Star (Medford)

Star Theater

Dates of Operation: September 23, 1911-1918

22 E. Main Street, Medford, Oregon


 

Owners/managers: D. L. Sharits (a former Hollywood cameraman turned Medford local filmmaker), A.C. Burgess (leased from the People’s Amusement Company), Al Sather (who also managed Portland, Oregon theaters: the Star—later called the Pickford—the Tivoli, and the Crystal through his connections with the People’s Amusement Company and the Ideal Amusement Company).

Programming notes: “Mr. Sather [a manager of the Star theater] believes the success of suburban houses depends on special nights and to carry out his idea, he arranges to run his serials on Monday and Tuesday, educational features for school children on Wednesday, amateurs on Thursday, big features on Friday and Saturday and a blended bill on Sunday. He does not vary from this plan and his patrons know each night what they are going to get. Mr. Sather sings at each performance.” (From the December 12, 1915 edition of The Moving Picture World trade journal.)

The Star also presented frequent fundraising nights to benefit local schools and other charitable causes.

Manager D.L. Sharits made a film series titled “Made in Medford” which he showed in his own Star Theatre. Subjects of the film varied, but the most popular one depicted Medford schoolchildren running and playing around town. His last film was a comedy/mystery titled “The Stolen Pie” and it cast some of Medford’s most notable residents. According to an interview with Medford nativeMargaret LaPlante, this picture attracted 5,000 people.

Admission prices ranged from 10 cents of a typical ticket to 25 cents for special programming or fundraiser events.

Sample news clips, advertisements:

An announcement for the remodel of the Medford Furniture Company into the Star Theatre, found in the August 17, 1911 edition of the Medford Mail Tribune. The remodel reportedly cost $5,000.

 

From the September 21, 1911 edition of the Medford Mail Tribune.
From the December 12, 1915 edition of The Moving Picture World trade journal.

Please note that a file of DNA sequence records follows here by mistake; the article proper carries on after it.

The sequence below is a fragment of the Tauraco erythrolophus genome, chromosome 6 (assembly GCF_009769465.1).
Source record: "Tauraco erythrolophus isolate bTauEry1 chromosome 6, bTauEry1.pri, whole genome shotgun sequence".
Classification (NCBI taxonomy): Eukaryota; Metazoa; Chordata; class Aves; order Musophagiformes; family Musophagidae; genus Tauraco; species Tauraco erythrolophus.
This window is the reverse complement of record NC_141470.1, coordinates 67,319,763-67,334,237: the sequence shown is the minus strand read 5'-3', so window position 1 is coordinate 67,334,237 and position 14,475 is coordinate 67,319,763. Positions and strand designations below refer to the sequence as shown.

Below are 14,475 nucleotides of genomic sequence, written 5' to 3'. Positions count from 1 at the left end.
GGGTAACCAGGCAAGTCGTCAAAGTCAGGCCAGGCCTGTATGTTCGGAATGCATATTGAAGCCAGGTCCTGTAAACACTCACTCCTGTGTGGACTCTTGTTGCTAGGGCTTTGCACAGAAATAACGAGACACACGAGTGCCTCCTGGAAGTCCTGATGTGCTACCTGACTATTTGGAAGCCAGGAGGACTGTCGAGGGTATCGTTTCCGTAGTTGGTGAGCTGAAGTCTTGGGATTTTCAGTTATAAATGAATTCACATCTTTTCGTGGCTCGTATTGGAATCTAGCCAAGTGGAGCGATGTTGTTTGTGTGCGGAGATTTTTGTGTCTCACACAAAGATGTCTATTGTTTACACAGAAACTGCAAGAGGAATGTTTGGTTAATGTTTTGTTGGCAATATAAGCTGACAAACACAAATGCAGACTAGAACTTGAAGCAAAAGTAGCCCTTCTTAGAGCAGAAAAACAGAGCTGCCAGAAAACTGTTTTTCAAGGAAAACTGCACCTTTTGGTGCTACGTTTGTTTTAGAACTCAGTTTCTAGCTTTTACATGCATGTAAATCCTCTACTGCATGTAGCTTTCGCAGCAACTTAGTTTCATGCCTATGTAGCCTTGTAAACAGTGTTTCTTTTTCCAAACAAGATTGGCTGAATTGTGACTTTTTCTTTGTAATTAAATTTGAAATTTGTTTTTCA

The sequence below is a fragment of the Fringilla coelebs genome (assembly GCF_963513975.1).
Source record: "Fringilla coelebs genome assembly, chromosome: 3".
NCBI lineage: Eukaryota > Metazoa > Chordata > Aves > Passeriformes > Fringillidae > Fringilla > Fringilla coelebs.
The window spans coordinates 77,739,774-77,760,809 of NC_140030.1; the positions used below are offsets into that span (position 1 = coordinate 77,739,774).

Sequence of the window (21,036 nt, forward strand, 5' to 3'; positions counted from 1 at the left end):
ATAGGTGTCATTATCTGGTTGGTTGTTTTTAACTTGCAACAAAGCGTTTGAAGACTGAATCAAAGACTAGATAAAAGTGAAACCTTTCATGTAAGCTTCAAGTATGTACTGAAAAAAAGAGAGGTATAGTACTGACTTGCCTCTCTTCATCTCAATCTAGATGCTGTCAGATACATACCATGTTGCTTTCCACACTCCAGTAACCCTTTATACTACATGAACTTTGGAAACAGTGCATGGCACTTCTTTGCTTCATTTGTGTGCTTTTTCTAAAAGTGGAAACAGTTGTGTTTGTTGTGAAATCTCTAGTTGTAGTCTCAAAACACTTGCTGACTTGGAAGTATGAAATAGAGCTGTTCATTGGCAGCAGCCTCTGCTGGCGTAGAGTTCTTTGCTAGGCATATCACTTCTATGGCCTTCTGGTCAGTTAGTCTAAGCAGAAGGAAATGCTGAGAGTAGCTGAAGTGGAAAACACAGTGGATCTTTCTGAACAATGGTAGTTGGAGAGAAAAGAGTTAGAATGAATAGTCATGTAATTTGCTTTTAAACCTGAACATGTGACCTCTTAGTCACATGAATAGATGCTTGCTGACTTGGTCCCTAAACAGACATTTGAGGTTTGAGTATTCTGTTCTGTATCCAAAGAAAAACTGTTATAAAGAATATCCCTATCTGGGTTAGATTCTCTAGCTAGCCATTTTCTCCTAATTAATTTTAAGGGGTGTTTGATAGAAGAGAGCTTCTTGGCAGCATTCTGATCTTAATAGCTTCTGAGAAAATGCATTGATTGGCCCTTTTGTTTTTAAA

Interestingly, The Star Theatre took out this advertisement which told the Medford audience that they could see Oliver Twist at their theatre for only ten cents, versus the two dollars charged at the Empire Theatre.
Medford Mail Tribune, November 17, 1913.
Medford Mail Tribune, April 1, 1913.
This is an example of a crossover promotional strategy. The ad reads “The May Company Have Engaged the Star theater for a special matinee.” The picture show at the women-only matinee event was of a corset fitting, titled “How Marjorie Won a Career”. The ad predicted a spike in sales for theatre tickets and corsets sold in town by the May Company. Medford Mail Tribune, October 20, 1915.

 

Citations:

Medford Mail Tribune [Medford, Oregon] September 21, 1911. Published: Print.
Medford Mail Tribune [Medford, Oregon] December 12, 1915. Published: Print.
Medford Mail Tribune [Medford, Oregon] November 17, 1913. Published: Print
Medford Mail Tribune [Medford, Oregon]  September 13, 1912. p 6. Published: Print.
Medford Mail Tribune [Medford, Oregon]  April 1, 1913. p 6. Published: Print.
Medford Mail Tribune [Medford, Oregon]  October 30, 1915. Published: Print.
Medford Mail Tribune [Medford, Oregon]  August 17, 1911. Published: Print.
Patton, Shirley and Margaret LaPlant. “The Star Theatre.” The Southern Oregon Historical Society. January 5, 2006.